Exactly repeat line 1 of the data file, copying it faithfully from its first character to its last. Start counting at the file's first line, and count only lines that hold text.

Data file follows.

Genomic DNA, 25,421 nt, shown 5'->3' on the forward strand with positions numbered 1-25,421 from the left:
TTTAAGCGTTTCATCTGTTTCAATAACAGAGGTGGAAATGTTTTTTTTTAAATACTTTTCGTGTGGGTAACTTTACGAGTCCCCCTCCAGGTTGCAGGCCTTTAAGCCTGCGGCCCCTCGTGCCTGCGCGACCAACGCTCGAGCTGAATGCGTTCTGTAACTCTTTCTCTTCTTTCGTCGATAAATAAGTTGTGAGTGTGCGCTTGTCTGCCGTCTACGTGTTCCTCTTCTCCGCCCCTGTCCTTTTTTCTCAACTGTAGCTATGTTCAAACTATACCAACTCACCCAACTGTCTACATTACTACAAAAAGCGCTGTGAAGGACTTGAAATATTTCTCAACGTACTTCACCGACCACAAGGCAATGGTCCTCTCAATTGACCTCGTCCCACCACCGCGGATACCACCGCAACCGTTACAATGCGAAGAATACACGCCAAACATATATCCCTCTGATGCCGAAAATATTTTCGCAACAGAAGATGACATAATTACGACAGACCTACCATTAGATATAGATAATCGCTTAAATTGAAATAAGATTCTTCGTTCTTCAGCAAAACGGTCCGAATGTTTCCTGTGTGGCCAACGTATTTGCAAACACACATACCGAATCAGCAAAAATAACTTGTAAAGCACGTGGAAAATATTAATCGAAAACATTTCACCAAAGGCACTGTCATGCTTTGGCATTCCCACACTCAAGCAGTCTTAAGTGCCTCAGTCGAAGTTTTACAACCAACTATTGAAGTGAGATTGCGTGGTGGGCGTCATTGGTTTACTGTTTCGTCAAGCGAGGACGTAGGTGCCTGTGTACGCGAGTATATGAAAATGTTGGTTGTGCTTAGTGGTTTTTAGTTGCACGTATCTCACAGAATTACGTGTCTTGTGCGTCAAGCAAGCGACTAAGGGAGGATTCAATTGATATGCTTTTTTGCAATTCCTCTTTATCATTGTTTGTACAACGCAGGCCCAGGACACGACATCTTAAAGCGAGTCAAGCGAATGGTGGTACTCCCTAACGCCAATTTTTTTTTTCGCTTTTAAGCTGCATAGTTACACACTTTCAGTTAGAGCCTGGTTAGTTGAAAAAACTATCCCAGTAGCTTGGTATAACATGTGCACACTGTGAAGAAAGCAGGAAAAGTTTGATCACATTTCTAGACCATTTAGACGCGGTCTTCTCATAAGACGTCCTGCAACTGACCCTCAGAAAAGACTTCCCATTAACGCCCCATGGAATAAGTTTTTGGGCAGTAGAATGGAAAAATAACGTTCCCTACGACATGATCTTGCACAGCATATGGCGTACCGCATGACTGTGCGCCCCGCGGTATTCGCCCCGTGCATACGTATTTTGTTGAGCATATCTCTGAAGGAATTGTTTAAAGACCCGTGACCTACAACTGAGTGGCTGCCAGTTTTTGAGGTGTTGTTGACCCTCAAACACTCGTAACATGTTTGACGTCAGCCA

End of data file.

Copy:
Genomic DNA, 25,421 nt, shown 5'->3' on the forward strand with positions numbered 1-25,421 from the left: